In the spirit of the New Year, I find myself wondering what it means to turn over a new leaf. To start again. To build again. To reform. To change. To resolve. These are all powerful words, and people use them all the time. They’ll say things like: “this is the last time I will…”, or “tomorrow I will…”, and for some, these resolutions do see some fruition. Not the resolutions-i-know-i’ll-break-tomorrow type of resolutions, but the real kind of life-affirming, life-altering resolutions that are based purely on the simple will power of the average human being. No more, no less.
And it makes me wonder if people do change. We are made up of so many elements of socialization and culturalization that are so well ingrained in us, so much a part of who we are, that I wonder if we can fight against them; these things that have become our natural instincts. Can we essentially unlearn what we have learned? More importantly, can we do it out of sheer will power or do we need a catalyst?
The tales I hear that involve people actually changing, usually involve a catalyst: the fundamental contact with a life-altering, often times shocking event that just changes the way they think and act by default. In Jordan, for instance, such stories are those of a person who moves from being religious to becoming non-religious, and vice versa. But it could be about anything. An alcoholic gets in to a car accident and survives, for example.
Rarely have I ever seen anyone who has changed out of a simple desire to do so. There always seems to be a catalyst involved, and it always tends to be that of fear. When we are afraid, we tend to approach things differently. When our lives are at risk, we’ll often do anything in the name of preservation.
Anything else, seems, moot.
Women for example tend to always think they can change a man. They can get him to quit smoking, or settle down or what have you. This domestication and reformation is something I find interesting. It’s not just because women don’t really understand men, but more along the lines of we, as human beings, don’t really understand ourselves quite yet. We don’t know how we work or operate. And yet, we are so willing to claim to know how others work or operate. It’s really fascinating.
So when some one tells me they got so-and-so to quit doing something, I’ve never believed it. While we would be willing to do anything in the name of fear and self-preservation, our same willingness to change for other things seems almost: fantasy. Least of all, love. Sure, we’ll do it for a while, to placate the masses, but it won’t last. I don’t think it ever does.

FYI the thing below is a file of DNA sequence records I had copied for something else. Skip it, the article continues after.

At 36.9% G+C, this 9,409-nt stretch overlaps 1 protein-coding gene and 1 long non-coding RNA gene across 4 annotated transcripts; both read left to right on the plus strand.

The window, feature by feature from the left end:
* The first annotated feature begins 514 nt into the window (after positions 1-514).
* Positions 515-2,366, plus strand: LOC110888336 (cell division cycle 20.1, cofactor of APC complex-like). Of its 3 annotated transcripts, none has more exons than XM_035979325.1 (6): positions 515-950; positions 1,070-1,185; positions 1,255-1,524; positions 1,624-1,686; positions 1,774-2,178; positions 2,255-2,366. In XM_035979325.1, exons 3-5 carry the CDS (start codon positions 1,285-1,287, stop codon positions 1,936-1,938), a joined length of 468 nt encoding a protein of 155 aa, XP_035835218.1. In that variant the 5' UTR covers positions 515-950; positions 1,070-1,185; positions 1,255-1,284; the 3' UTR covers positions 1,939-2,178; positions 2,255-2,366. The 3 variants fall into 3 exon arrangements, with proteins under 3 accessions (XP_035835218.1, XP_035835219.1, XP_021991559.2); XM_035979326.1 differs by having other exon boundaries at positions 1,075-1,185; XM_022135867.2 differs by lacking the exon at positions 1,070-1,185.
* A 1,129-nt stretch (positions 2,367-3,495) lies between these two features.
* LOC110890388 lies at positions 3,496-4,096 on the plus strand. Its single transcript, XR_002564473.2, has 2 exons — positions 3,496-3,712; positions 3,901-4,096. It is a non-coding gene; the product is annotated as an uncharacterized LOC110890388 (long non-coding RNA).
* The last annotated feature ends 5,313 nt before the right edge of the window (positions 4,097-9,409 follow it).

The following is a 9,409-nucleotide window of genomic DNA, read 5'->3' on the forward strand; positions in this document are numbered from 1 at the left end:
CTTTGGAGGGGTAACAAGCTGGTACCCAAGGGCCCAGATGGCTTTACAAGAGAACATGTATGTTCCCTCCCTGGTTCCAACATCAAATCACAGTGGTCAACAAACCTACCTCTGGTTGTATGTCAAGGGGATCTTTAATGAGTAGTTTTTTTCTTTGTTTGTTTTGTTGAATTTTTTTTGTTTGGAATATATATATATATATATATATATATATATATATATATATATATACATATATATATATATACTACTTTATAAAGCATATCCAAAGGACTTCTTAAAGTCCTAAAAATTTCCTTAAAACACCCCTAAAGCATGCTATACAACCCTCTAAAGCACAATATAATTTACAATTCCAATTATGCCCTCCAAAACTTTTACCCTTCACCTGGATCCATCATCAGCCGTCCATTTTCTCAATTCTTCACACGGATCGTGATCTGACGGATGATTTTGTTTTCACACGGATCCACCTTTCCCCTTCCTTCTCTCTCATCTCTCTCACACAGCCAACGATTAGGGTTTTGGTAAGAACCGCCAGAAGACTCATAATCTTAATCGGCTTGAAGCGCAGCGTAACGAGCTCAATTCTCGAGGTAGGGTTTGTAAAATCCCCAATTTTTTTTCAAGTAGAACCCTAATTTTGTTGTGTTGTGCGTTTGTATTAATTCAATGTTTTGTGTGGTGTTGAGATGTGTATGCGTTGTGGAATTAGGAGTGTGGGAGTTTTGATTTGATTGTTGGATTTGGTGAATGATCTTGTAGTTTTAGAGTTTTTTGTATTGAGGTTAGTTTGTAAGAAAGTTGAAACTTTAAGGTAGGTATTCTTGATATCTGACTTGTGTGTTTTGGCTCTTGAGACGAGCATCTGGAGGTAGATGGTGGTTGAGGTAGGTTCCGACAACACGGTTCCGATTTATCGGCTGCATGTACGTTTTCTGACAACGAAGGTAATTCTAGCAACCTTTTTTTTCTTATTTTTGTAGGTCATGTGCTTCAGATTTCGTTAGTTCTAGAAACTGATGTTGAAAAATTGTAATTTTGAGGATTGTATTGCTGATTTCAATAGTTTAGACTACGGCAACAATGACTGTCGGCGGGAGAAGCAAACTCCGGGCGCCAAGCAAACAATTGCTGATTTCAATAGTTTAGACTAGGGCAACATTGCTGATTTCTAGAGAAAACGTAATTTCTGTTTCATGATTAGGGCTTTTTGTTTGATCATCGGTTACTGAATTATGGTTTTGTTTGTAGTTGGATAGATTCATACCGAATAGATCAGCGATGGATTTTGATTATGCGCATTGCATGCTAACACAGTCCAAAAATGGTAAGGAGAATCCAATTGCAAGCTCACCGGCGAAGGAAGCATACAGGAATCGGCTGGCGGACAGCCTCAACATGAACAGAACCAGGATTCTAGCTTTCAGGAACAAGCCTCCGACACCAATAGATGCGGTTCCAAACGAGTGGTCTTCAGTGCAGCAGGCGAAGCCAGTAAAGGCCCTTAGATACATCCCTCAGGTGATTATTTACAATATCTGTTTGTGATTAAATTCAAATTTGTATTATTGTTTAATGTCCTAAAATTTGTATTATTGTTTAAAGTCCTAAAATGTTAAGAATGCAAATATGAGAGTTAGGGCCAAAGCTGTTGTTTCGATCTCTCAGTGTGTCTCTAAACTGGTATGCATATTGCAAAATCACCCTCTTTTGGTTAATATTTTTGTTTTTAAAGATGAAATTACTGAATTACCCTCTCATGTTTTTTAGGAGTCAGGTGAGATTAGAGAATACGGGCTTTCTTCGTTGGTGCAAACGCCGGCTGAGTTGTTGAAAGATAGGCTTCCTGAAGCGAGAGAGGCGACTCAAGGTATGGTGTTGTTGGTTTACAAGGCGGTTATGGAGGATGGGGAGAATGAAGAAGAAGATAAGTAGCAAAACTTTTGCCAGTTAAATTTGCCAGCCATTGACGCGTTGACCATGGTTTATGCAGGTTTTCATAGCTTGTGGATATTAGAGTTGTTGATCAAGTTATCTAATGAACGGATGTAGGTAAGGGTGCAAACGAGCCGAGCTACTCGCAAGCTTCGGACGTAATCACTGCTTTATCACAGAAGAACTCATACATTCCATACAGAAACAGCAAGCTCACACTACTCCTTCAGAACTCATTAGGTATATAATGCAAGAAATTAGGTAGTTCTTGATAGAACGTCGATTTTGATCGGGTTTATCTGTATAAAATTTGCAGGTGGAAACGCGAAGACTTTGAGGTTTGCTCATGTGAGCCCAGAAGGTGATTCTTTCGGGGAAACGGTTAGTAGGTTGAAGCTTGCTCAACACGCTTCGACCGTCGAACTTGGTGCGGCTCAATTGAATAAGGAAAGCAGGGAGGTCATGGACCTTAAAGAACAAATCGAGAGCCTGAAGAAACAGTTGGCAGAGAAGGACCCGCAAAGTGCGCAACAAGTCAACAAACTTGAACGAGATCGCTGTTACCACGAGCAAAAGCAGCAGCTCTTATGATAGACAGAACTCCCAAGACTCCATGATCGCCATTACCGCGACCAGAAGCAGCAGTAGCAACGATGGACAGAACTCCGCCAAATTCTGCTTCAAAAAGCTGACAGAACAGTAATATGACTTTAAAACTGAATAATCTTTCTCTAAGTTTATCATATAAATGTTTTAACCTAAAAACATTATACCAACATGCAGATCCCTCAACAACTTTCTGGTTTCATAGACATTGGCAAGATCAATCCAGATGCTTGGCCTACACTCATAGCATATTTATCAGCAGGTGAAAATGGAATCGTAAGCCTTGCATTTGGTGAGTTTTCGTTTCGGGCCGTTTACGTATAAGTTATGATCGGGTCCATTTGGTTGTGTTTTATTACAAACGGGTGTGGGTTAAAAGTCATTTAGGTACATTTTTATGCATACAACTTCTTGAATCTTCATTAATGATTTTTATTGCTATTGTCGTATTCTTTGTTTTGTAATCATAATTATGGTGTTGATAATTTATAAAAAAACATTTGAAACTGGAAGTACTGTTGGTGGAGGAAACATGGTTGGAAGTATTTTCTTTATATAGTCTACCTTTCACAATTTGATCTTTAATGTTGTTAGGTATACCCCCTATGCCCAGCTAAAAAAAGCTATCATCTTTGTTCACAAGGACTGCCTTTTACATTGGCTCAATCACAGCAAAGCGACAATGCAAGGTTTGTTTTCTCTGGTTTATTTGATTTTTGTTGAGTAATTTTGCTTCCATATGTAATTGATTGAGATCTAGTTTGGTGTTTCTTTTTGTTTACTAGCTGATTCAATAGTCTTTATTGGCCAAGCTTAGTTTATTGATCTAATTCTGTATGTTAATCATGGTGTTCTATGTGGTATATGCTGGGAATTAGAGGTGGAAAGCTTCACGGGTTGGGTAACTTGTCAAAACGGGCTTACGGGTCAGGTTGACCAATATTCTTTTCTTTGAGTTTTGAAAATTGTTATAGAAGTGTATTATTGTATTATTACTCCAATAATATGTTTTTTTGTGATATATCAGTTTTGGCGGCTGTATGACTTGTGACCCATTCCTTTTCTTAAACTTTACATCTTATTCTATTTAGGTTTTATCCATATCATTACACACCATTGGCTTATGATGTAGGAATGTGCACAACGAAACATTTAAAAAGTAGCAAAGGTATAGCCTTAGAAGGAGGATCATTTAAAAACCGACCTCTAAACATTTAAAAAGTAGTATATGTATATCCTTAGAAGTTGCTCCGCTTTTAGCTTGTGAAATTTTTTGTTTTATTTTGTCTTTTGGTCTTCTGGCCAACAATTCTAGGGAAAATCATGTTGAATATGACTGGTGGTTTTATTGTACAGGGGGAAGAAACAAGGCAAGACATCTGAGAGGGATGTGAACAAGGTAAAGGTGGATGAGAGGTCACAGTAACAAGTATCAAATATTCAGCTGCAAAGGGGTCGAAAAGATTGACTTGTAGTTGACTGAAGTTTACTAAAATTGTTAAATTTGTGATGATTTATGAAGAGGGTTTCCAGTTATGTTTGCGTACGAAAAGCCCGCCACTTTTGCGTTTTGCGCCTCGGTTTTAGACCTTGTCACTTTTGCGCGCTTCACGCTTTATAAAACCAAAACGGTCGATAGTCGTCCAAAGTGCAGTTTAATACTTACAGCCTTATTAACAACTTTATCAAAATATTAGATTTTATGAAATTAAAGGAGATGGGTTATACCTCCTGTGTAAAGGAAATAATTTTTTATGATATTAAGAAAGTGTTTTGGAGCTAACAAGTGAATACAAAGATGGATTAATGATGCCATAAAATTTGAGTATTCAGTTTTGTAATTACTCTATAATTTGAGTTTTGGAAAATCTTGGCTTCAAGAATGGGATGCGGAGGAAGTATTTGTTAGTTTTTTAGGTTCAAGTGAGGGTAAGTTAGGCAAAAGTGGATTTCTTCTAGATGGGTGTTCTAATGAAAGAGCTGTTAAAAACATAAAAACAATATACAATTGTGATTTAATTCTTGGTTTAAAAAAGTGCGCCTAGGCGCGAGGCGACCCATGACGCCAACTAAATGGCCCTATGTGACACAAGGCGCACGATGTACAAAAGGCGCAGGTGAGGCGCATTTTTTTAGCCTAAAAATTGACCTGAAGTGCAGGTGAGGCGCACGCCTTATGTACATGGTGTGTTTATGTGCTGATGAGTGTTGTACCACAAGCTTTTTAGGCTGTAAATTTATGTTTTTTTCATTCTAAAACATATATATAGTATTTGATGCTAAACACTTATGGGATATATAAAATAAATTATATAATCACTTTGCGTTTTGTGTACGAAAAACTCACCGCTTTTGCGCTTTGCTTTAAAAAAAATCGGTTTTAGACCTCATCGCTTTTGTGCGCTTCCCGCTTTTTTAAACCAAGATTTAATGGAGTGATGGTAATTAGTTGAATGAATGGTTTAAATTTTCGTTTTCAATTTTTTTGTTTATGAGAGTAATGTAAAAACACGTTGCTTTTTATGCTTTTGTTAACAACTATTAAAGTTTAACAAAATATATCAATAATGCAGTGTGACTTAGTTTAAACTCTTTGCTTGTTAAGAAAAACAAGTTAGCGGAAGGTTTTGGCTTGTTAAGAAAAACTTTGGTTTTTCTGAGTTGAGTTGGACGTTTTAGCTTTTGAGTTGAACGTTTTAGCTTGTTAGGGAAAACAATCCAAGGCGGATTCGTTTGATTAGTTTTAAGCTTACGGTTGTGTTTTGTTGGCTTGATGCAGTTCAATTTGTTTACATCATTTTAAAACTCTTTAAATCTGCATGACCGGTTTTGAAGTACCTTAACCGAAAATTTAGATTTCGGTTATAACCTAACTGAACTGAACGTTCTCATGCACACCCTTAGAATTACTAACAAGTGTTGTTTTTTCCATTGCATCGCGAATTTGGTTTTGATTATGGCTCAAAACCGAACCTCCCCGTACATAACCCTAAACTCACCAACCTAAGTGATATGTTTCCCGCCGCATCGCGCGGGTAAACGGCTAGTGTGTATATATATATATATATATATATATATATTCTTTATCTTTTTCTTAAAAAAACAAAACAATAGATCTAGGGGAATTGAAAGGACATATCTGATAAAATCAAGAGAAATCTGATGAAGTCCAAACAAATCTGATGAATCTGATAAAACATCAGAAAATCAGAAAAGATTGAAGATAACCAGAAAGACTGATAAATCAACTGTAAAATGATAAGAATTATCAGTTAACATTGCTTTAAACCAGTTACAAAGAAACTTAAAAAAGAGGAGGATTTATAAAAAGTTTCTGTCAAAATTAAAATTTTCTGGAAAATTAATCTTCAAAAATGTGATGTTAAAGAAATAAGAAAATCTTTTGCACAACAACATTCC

Even when it comes to the more addictive things. Rarely have I seen someone quitting something that was unhealthy, simply because they woke up one day and resolved to do so. And I sprinkle the word “rarely” throughout this post in recognition of the exceptions.
Maybe this is why we always find films and books and stories about a protagonist who just suddenly wakes up and changes, so interesting. Whether they’re sick of the lives they lead or are having a mid-life crisis or whatever. We observe them closely because we’re trying to figure out how they did it. How they managed to change who they are. Their most essential properties of existance. Redefining in a moment, what took years and years to naturally define.
It’s why all those self-help books always sell out. Seven habits of highly effective people. How to change your life and be a better person. It’s why motivational speakers always sell out large halls and their books and CDs. There is a whole wide market of people who are desperate to change and don’t know how. And in moments of desperation we will cling to anyone offering salvation. Especially if it only costs us three payments of $19.99.
But I think it’s strange how much fear governs what we do. Not love, or sheer will-power, or hope, or any other powerful emotion. Nothing seems to be as potent as fear.
And with only that in mind: what does it mean to truly, turn over a new leaf?